|System: X360||Review Rating Legend|
|Dev: Tri-Ace||1.0 - 1.9 = Avoid||4.0 - 4.4 = Great|
|Pub: Square Enix||2.0 - 2.4 = Poor||4.5 - 4.9 = Must Buy|
|Release: Feb. 23, 2009||2.5 - 2.9 = Average||5.0 = The Best|
|Players: 1||3.0 - 3.4 = Fair|
|ESRB Rating: Teen||3.5 - 3.9 = Good|
The Blindsided system involves luring an enemy into targeting you and then pressing the B button and running quickly to one side. When this mode is triggered, a short cinematic scene will be triggered, and you will be able to attack their weak points for a short period of time. However, this system also allows for enemies who might fall victim to your Blindsiding to perform counter attacks, so it is wise to proceed with caution. Although the Rush and Blindsiding elements of the battle system certainly add some more challenging (not to mention strategic) elements to the gameplay, I found using the simpler attack mechanics to be much more effective in battle. And even though the game awards you plenty of incentives for using these elements (via in-game bonus trophies and experience multipliers), I really didn't find myself using them all that often.
As far as graphics are concerned, Star Ocean: The Last Hope has a lot of things going for it. Different environments are huge, and everything from lush jungle environments to frigid arctic wastelands is presented in vivid detail with a striking color palette. These large environments also sport a fair amount of detail and have an immersive amount of depth. However, even though looking at the different settings can be awe-inspiring, there are some technical issues that permeate the visuals. First of all, enemies and NPCs suffer from a substantial amount of pop-in and sometimes don't appear at all unless they are right in front of you. The game's framerate also drops occasionally when there is a lot happening on screen. Although these issues are a little bit on the annoying side, they don't really detract from the overall visual presentation, which is definitely a good thing.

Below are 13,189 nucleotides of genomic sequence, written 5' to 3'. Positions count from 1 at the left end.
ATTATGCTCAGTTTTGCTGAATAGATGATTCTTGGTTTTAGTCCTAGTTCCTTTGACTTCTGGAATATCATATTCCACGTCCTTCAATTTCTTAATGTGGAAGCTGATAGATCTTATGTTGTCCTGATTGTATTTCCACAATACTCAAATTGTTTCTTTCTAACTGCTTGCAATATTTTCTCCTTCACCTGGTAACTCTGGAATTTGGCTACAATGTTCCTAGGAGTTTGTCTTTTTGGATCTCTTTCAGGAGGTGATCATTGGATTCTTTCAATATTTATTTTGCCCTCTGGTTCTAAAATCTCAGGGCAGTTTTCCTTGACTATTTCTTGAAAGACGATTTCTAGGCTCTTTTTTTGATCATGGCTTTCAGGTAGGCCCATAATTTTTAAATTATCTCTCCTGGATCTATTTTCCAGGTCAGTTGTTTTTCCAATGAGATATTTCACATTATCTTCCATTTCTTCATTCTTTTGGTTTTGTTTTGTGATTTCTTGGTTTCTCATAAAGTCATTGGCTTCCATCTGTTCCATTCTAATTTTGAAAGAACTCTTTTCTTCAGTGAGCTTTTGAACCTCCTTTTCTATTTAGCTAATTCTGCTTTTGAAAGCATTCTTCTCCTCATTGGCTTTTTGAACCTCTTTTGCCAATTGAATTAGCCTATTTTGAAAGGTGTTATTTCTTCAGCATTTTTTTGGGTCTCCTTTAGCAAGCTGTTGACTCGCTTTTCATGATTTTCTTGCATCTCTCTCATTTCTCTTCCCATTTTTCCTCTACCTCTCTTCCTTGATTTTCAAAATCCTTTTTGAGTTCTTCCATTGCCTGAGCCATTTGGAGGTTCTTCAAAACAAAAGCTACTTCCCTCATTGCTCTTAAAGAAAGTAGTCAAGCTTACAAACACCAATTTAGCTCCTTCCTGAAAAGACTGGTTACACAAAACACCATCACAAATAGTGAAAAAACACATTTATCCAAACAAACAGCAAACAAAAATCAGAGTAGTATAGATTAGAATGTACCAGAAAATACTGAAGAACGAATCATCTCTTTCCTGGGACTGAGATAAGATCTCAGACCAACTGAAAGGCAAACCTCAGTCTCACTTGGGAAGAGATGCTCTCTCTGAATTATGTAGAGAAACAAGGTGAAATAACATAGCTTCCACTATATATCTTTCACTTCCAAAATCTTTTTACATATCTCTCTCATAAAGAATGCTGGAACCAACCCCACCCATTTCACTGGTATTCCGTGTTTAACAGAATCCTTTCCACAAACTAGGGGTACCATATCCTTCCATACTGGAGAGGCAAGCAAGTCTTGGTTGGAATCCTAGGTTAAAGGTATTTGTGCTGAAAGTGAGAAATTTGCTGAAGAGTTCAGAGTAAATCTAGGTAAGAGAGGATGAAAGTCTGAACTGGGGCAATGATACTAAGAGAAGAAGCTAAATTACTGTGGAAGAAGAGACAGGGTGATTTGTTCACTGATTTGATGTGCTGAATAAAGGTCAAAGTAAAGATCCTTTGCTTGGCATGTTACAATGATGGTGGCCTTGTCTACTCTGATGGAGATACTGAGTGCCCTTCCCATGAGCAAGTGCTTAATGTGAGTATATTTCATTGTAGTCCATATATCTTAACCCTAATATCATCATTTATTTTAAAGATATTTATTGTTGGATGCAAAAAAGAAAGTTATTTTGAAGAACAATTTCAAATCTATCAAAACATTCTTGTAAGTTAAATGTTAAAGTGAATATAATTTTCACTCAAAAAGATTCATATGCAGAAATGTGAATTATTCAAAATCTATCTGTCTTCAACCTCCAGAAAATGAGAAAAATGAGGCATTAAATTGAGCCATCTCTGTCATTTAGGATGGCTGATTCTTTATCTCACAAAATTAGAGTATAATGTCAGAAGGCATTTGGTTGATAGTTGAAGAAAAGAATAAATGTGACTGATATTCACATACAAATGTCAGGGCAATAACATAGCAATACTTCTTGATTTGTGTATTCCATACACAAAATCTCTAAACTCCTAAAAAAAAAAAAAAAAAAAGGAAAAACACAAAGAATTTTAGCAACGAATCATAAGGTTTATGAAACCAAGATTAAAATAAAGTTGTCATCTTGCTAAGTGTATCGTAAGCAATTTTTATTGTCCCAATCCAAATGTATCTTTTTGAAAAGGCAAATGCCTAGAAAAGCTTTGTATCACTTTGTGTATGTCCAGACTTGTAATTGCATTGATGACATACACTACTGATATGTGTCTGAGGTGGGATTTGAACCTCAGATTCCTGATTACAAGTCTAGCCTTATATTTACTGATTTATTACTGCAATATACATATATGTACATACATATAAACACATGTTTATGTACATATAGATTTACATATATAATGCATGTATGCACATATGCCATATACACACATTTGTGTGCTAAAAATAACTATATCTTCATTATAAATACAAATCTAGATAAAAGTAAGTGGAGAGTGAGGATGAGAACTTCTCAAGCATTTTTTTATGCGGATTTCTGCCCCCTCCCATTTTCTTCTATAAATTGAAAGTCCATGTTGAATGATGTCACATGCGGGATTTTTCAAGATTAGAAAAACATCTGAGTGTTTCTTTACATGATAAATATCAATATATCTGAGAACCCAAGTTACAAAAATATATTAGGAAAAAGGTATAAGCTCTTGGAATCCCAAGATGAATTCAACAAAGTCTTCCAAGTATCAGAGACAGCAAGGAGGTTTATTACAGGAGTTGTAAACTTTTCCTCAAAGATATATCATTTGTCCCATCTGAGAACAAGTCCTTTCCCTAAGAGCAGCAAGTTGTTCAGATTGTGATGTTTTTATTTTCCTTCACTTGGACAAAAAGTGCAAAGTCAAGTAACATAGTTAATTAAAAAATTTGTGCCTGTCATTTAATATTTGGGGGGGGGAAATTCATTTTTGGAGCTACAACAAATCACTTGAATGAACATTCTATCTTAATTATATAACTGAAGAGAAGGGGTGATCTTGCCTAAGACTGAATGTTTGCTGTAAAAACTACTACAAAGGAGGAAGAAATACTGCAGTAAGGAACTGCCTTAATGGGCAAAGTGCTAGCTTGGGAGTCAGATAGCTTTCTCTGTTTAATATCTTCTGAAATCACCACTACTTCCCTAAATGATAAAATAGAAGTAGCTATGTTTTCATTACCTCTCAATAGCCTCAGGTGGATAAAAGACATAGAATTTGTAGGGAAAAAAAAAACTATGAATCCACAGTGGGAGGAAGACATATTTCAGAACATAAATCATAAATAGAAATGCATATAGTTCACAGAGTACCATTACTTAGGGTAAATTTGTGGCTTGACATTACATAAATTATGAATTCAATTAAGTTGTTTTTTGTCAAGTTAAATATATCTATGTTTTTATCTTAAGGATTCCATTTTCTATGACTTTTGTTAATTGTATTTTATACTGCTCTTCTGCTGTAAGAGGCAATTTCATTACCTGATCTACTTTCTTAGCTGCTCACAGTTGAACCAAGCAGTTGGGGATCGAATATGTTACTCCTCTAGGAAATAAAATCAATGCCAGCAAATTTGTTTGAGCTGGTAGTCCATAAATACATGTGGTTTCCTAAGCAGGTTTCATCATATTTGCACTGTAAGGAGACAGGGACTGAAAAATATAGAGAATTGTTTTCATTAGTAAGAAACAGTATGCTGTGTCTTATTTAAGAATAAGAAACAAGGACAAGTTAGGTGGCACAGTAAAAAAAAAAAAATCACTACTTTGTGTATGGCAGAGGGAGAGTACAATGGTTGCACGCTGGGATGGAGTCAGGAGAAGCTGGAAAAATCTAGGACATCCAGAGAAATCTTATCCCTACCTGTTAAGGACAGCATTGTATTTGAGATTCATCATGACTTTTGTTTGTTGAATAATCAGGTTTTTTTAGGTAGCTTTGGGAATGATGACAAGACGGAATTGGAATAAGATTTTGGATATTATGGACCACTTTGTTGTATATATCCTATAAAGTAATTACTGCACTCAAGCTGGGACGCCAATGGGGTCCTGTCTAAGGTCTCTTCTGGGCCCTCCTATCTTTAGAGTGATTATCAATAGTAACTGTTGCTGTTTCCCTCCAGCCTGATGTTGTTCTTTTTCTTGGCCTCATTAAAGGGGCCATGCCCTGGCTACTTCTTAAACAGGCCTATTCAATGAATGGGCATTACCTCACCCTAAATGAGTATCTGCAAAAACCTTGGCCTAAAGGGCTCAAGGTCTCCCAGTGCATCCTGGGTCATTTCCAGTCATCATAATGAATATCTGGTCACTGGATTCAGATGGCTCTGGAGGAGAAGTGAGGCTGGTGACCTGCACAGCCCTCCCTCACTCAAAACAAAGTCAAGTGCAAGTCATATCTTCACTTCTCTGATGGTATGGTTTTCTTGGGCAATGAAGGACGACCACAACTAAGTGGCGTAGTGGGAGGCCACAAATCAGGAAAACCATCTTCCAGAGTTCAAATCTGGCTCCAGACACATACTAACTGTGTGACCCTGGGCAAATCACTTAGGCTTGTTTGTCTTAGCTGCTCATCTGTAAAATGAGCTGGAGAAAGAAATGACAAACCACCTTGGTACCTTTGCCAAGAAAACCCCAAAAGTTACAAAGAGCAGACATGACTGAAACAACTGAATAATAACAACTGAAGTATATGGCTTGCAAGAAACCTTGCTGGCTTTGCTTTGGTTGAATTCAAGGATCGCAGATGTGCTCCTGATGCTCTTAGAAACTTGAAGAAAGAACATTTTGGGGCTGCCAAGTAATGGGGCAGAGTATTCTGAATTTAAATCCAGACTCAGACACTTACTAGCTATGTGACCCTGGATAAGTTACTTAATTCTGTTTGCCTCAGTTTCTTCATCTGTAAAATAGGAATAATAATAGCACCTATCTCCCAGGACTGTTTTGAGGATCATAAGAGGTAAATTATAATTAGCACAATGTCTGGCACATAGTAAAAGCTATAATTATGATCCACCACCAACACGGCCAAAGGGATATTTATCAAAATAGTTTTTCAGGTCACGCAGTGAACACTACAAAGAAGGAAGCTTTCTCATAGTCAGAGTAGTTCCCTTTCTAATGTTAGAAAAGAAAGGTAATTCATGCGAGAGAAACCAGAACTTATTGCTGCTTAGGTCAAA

The sound scheme is also very good, and the music in particular shines in this title. Series composer Motoi Sakuraba is again back for the music, and the sweeping orchestral melodies in this title are very nice to listen to. However, as good as the music may be, the voiceovers do leave something to be desired. While certain characters like Edge and Faize don't sound half bad, other characters, mostly female, suffer from very hollow voiceovers and a lot of mismatched dialogue. And, in case you were wondering, there is no Japanese voiceover option, so you're stuck with the hit or miss English voiceovers.
It's no secret that the recent string of Xbox 360-exclusive JRPGs like The Last Remnant and Infinite Undiscovery from Square-Enix have been less than impressive. However, Star Ocean: The Last Hope bucks this trend and manages to be the first really great RPG on the Xbox 360 so far this year. Although series producer Yoshinori Yamagishi has said that it is the last in the series, I can't help but hope this is not the case and we can look forward to even more Star Ocean in the future. The Last Hope is a fun adventure, and one I would love to see continued in some form.
Amanda L. Kondolojy
CCC Staff Contributor